Game to play

Christy Dena

Nicholas Clauss, Radio Days

Nicholas Clauss, Radio Days

I must admit I expected reactivate! to be an exhibition of game art, since it is part of a broader event that includes a showcase of Australian games and the symposium GameTime. To my surprise the French-Australian collaboration between curators Isabelle Arvers and Antoanetta Ivanova and has instead exhibited artists working with, or influenced by, games and game culture. Architecture students, filmmakers, digital artists, graphic designers, roboticists, musicians and game developers have pounced on game technology, design, culture and theory to produce interactive films, game art, commercial games, sound art, networked environments and interactive installations.

A popular attraction is Mari Velonaki’s interactive installation Throw (Australia). On a large white wall clear plastic brackets frame projected images of men and women in formal attire staring at us. Soft red balls litter the floor and urge activity, turning the viewer into what Keir Smith calls a “viuser” (“viewer/user” or “Visual Information User”). As figures glide across screen the viuser throws the balls at them triggering a red dot along with a word or numeral beneath the image. The skill of a fun park knockdown game is juxtaposed with the cognitive puzzle of deciphering the (literal) beat poem that emerges.

The audiovisual works move to a beat of another kind. Nicolas Clauss’ Radio Days (France) is an online work resulting from collaboration with musicians and visitors to a website. Layers of photos, scans and animations of brushes skewed into a DNA strand-like dance around the screen to haunting music. Clicking on links (or ‘clinking’) was cleverly designed for optimal meaning. Marc Em’s Audiogame (France) meshes visual presence and sound to represent user activity. For instance, I can bounce a speaker around the screen, sending it underwater with muffled, almost gargling sound effects; or increase the volume and intensity of a track by manipulating an animation of a fist. The 2-channel reaction to my asinine clinking was delightfully empowering.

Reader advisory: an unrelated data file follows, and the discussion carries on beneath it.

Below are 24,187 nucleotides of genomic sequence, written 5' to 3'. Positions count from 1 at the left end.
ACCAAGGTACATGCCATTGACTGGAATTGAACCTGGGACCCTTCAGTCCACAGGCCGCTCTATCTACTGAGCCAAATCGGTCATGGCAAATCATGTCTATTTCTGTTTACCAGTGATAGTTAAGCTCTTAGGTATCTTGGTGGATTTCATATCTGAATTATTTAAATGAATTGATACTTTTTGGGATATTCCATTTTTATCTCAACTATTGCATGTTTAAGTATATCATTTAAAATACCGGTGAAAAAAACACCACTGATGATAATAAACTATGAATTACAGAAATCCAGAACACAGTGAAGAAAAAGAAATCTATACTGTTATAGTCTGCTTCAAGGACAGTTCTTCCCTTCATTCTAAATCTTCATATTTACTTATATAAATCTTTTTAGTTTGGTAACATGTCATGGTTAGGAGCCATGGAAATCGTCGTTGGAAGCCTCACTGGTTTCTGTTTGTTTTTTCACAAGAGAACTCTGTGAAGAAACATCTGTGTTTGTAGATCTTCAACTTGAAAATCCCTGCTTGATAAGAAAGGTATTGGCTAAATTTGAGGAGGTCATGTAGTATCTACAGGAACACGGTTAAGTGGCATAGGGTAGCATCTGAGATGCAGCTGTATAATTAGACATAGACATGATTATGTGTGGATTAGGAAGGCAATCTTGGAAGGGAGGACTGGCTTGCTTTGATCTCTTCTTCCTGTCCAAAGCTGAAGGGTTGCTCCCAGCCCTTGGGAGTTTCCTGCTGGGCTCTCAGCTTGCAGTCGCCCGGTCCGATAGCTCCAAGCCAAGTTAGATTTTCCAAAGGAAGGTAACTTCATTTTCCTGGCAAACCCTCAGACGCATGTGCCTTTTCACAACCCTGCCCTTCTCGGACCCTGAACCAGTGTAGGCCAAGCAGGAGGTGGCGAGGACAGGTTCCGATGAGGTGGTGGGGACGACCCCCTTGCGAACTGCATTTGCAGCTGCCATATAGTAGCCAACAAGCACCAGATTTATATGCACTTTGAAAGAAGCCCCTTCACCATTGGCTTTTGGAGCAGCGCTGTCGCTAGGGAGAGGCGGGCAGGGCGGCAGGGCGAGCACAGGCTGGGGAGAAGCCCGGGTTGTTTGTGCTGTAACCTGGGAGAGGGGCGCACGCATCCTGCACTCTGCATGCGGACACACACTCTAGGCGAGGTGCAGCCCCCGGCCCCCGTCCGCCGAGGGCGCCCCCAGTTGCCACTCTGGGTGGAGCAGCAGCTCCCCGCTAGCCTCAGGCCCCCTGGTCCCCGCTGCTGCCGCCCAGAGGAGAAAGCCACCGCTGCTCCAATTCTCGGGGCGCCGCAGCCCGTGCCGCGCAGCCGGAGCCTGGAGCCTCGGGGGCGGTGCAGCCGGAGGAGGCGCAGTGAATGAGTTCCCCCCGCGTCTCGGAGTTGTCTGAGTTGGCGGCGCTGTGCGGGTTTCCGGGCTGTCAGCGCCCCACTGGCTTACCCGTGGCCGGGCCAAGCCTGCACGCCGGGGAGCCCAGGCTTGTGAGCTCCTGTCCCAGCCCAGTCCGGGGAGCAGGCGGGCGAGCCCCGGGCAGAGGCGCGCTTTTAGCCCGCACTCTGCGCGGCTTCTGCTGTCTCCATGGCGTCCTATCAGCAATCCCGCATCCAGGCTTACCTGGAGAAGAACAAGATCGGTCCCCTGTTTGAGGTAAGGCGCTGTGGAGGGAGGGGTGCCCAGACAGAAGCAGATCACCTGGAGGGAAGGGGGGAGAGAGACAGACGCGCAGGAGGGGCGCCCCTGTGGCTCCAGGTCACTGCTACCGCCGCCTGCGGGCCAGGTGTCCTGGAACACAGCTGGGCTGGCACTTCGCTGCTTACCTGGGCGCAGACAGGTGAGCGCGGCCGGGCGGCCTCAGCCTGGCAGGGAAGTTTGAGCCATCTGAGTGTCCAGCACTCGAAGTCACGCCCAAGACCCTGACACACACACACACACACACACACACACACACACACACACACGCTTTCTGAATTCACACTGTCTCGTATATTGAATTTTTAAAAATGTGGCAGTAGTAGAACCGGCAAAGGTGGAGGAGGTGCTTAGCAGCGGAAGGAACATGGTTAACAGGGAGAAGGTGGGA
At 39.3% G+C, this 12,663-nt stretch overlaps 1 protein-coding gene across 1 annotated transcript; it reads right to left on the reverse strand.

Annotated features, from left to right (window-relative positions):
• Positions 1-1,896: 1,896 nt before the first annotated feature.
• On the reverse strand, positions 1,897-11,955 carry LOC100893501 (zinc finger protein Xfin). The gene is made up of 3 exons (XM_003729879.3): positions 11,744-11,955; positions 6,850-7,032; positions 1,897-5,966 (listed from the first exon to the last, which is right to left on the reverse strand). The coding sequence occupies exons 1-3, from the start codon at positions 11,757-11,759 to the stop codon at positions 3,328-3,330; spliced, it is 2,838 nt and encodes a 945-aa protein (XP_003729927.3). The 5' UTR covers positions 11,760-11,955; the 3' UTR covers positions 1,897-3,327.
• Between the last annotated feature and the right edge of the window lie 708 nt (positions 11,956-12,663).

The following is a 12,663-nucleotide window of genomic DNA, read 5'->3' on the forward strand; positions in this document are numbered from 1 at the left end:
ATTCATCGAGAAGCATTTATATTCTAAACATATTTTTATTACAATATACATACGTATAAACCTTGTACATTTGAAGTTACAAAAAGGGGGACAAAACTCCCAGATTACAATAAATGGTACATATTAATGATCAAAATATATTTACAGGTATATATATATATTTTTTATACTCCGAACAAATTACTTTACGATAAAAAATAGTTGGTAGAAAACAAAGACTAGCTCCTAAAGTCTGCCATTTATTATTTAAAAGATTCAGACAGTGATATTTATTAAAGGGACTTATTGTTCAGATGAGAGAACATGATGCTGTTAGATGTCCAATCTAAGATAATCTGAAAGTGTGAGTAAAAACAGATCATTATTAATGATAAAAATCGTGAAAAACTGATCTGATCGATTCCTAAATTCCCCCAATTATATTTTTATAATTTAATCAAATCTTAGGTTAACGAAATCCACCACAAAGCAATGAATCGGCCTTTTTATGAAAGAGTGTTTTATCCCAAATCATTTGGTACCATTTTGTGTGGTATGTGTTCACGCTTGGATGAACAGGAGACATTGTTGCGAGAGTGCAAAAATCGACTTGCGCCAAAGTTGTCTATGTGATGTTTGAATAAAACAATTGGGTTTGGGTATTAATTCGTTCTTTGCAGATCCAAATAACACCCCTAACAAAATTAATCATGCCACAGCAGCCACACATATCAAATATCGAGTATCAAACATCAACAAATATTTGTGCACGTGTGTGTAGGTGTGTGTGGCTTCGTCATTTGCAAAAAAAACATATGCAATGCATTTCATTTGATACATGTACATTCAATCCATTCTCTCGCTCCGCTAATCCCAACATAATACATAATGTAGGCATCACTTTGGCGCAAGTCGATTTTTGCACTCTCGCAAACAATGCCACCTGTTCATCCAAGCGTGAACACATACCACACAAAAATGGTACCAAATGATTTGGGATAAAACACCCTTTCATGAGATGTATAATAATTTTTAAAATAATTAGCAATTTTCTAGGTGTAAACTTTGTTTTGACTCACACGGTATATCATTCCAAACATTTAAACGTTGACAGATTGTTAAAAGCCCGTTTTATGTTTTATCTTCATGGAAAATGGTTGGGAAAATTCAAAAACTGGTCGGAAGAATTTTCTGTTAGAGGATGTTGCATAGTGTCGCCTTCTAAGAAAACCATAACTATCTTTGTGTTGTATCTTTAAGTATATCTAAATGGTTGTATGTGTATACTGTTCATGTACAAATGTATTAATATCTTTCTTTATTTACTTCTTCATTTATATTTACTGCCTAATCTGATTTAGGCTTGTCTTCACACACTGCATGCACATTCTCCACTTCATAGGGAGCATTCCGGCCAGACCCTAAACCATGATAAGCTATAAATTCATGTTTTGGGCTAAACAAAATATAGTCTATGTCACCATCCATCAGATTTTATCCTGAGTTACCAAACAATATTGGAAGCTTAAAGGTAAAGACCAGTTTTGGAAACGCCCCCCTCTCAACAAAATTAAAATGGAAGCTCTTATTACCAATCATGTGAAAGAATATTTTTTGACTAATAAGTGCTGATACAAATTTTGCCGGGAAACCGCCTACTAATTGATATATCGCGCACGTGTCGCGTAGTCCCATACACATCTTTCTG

I dragged myself from Audiogame and turned to Martin Le Chevallier’s Safe Society (France), a short video of 3D animated images from a tongue-in-cheek ideal world where “pollution has disappeared” and “neurosis will be under control.” The work tells of a desire to create an alternative and ‘guilt-free’ world in the digital domain, and in the real world. Likewise Julien Alma and Laurent Hart’s Borderland (France) inverts the bloodless space of computers by offering viusers real world combatants. Of the 55 live action characters I chose a woman in lingerie brandishing a whip to fight a man with a breadstick, and then a housewife in thongs to battle a man in plaid holding a puppy. Leon Cmielewski and Josephine Starrs’ Floating Territories (Australia, RT63, pp34-35) “uses a series of screen-based games to explore issues of migration and border protection” (catalogue). Each game is activated by the scanning of a card chosen by the gamer. This allocates him or her a tribe and offers motivation: to defend, wander, escape, converge, colonise or petition. Once a game is successfully completed the gamer can contribute their personal migration history to a world map.